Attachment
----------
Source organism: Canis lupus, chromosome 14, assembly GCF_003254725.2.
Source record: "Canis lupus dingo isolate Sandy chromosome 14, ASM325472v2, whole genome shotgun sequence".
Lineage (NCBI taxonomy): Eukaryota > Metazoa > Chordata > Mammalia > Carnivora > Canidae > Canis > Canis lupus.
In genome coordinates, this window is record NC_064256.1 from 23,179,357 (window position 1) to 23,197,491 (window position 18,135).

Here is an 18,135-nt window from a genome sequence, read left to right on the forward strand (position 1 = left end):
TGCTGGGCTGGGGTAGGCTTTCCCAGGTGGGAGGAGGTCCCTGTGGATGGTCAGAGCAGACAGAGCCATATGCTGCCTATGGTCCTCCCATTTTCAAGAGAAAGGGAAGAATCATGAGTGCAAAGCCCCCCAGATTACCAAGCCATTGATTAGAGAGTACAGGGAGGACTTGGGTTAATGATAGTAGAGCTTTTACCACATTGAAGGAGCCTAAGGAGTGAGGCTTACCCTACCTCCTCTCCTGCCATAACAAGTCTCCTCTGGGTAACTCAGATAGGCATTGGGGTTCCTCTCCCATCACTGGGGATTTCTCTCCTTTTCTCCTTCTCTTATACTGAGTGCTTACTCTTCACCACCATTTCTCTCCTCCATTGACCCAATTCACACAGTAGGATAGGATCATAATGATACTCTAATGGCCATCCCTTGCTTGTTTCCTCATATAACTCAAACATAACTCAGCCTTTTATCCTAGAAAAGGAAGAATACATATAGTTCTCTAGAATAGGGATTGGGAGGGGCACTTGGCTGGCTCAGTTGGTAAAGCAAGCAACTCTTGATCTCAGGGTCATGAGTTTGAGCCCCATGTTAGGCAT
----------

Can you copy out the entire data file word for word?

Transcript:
Source organism: Canis lupus, chromosome 14, assembly GCF_003254725.2.
Source record: "Canis lupus dingo isolate Sandy chromosome 14, ASM325472v2, whole genome shotgun sequence".
Lineage (NCBI taxonomy): Eukaryota > Metazoa > Chordata > Mammalia > Carnivora > Canidae > Canis > Canis lupus.
In genome coordinates, this window is record NC_064256.1 from 23,179,357 (window position 1) to 23,197,491 (window position 18,135).

Here is an 18,135-nt window from a genome sequence, read left to right on the forward strand (position 1 = left end):
TGCTGGGCTGGGGTAGGCTTTCCCAGGTGGGAGGAGGTCCCTGTGGATGGTCAGAGCAGACAGAGCCATATGCTGCCTATGGTCCTCCCATTTTCAAGAGAAAGGGAAGAATCATGAGTGCAAAGCCCCCCAGATTACCAAGCCATTGATTAGAGAGTACAGGGAGGACTTGGGTTAATGATAGTAGAGCTTTTACCACATTGAAGGAGCCTAAGGAGTGAGGCTTACCCTACCTCCTCTCCTGCCATAACAAGTCTCCTCTGGGTAACTCAGATAGGCATTGGGGTTCCTCTCCCATCACTGGGGATTTCTCTCCTTTTCTCCTTCTCTTATACTGAGTGCTTACTCTTCACCACCATTTCTCTCCTCCATTGACCCAATTCACACAGTAGGATAGGATCATAATGATACTCTAATGGCCATCCCTTGCTTGTTTCCTCATATAACTCAAACATAACTCAGCCTTTTATCCTAGAAAAGGAAGAATACATATAGTTCTCTAGAATAGGGATTGGGAGGGGCACTTGGCTGGCTCAGTTGGTAAAGCAAGCAACTCTTGATCTCAGGGTCATGAGTTTGAGCCCCATGTTAGGCAT